That’s why John’s visions of heaven became so important for the first century Christians. Twenty first century Christians need them too. John is taken to heaven and stands before the throne of the Lord God Almighty and at the center of the throne he sees the Lamb. The scene is clearly transcendent, clearly outside of our earthly experience and universal in scope. John sees eternal non-human beings; the four living creatures and angels numbering thousands upon thousands. He sees twenty-four elders and armies of faithful men and women who have died for their faith. The great gathering of creatures and creation express praise. “Worthy is the Lamb who was slain to receive power and wealth and wisdom and strength and honor and glory and praise!” (Revelation 5:12) Resources do not only flow horizontally from Rome and other earth bound places. Resources also flow on a vertical plane from heaven to earth. These are superior resources!
We sometimes glibly remark that heaven is “a place that people go to when they die.” While that is true, I’m not sure we know what we are saying. We seem to push heaven far away, to a distant future, with little feeling of anything real at all. John’s vision of heaven has weight. The vision of the throne and the glory around the throne help me understand heaven is close, so close that by the end of Revelation heaven and earth are finally united. Revelation’s vision helps me understand that heaven is both future and present and that all the resources we need to live in this world flow from the throne.
This has always been the church’s strength. Fifty years or so before John’s Revelation Paul wrote to the Ephesian Christians that “God raised us up with Christ and seated us with him in the heavenly realms in Christ Jesus.” (Ephesians 2:6) Paul celebrated the resurrection power that flows to followers of Christ from the throne “far above all rule and authority, power and dominion, and every title that can be given, not only in the present age, but in the age to come.” (Ephesians 1:21) Part of the “rule and authority” Paul had in mind was same Roman power and the dark spiritual forces at work through that power that threatened the seven churches in the Roman province of Asia.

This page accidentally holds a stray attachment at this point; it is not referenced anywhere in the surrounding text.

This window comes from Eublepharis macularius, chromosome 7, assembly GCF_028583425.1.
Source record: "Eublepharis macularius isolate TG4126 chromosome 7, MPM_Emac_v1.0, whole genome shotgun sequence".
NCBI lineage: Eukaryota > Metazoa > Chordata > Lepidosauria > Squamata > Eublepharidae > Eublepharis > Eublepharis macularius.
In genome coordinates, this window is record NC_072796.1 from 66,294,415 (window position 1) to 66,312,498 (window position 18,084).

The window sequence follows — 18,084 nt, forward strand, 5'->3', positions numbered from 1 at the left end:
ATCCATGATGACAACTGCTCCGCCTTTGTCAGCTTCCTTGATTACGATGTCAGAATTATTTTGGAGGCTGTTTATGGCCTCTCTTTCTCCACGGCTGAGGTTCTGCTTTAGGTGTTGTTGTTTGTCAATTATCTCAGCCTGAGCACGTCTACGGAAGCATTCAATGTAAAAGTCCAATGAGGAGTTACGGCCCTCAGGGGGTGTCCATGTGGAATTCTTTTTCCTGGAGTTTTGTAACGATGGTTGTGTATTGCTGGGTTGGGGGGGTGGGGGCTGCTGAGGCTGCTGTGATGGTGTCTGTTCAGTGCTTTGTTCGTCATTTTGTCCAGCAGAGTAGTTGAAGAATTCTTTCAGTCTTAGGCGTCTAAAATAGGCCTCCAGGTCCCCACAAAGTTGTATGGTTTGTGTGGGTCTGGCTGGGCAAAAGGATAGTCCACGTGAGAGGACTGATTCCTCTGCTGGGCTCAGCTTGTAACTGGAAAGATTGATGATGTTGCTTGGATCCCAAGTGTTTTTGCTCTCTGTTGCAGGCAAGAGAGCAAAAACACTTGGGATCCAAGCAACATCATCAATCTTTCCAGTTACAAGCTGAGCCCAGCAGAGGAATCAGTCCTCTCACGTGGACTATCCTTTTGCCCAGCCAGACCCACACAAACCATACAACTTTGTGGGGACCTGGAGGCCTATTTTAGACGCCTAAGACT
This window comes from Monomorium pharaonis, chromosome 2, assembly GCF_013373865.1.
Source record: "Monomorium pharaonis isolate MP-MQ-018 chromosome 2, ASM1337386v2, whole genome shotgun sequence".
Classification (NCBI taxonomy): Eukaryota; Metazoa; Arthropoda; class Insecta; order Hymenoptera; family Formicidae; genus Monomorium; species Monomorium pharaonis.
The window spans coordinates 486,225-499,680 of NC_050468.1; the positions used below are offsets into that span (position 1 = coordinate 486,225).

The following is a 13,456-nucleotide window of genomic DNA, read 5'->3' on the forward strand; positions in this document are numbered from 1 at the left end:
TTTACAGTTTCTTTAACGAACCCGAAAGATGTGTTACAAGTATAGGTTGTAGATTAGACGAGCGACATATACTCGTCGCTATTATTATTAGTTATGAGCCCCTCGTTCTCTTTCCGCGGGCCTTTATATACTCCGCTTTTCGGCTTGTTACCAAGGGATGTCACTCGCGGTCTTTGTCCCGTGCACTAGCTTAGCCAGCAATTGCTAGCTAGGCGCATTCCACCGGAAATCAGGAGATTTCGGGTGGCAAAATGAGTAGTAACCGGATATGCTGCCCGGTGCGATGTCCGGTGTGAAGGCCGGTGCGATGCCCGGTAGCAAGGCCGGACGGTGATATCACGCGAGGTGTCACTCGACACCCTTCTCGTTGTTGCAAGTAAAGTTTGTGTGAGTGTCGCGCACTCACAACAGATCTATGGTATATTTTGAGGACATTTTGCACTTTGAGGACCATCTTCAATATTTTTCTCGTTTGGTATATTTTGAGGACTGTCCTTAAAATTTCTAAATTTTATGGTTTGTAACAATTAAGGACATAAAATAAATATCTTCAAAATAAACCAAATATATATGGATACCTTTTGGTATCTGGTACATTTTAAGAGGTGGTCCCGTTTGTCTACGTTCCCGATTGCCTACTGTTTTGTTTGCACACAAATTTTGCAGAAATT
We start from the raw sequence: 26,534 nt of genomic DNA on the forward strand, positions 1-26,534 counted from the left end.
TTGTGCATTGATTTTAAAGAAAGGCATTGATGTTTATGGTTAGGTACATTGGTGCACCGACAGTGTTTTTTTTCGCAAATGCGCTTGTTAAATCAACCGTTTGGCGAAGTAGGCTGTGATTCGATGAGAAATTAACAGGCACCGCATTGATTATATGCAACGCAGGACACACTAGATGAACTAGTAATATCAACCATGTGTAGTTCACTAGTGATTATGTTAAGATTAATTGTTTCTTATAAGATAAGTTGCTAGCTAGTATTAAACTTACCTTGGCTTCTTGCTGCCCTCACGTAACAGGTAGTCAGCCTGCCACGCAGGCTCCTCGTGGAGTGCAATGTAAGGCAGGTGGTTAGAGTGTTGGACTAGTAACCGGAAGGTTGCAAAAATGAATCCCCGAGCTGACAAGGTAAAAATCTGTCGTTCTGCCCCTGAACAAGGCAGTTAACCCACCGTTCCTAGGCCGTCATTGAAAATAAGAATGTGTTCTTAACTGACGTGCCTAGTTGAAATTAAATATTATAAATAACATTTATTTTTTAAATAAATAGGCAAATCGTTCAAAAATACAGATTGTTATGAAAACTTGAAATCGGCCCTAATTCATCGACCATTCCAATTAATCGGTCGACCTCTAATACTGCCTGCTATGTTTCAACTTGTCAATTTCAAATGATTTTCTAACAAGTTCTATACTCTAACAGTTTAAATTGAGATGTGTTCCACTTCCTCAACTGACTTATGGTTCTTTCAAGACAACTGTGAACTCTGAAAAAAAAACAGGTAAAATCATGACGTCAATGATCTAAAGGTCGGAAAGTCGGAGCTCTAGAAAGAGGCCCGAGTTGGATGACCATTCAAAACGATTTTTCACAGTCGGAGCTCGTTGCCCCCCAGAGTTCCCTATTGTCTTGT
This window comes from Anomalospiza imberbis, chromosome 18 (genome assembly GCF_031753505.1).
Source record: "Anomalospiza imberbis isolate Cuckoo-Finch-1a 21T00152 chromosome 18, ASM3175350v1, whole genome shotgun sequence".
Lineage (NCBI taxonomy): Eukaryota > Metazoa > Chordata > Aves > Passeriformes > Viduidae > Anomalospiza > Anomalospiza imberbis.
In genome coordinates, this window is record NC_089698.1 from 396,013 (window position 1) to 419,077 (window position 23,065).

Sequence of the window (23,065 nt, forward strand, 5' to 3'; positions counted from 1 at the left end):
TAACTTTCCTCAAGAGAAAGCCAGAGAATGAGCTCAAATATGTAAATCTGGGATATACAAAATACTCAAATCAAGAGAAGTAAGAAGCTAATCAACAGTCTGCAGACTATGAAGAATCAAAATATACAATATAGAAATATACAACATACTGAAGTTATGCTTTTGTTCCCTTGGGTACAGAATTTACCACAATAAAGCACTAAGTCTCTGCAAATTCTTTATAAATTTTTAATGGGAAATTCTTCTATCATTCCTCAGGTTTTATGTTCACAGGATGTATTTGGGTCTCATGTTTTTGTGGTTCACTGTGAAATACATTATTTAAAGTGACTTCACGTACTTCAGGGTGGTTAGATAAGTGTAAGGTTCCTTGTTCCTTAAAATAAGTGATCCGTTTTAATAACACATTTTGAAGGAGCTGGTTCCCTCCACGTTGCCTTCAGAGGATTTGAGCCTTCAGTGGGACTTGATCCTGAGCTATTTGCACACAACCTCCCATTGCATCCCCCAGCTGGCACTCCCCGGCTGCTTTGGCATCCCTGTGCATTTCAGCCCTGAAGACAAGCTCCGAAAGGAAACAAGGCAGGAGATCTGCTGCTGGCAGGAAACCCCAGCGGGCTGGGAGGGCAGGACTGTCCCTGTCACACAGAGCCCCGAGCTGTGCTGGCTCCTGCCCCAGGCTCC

Most American Christians don’t face any real threat from persecution. But we do face temptation. On a daily basis I have to choose. Where will I turn to get power and wealth and wisdom and strength and honor and glory and praise? The dark forces that vie for the loyalty of the human heart would like for me to look on the horizontal plane. It is so easy to look around and to “walk by sight.” John’s revelation stands as a call to “walk by faith.” When I do I find all I need to engage this culture of exploitation and oppression flowing from a not yet visible throne in heaven.
The resources of earth, the walk of sight, seems so real but it isn’t. Could mighty Rome ever end? Yes, Roman power did end. Three centuries later the Roman world in the west collapsed, exhausted. The Kingdom of God, as the praise of Revelation suggests, is “for ever and ever!” (Revelation 513)
There are some in the church today that bemoan the loss of authority and power of the Christian church in our culture. Some seem to believe that we need better strategies. No doubt we do. The greatest need is for those strategies to look for power and wealth and wisdom and strength and honor and glory and praise, not from this world, but from the throne in heaven. (Hebrews 4:16)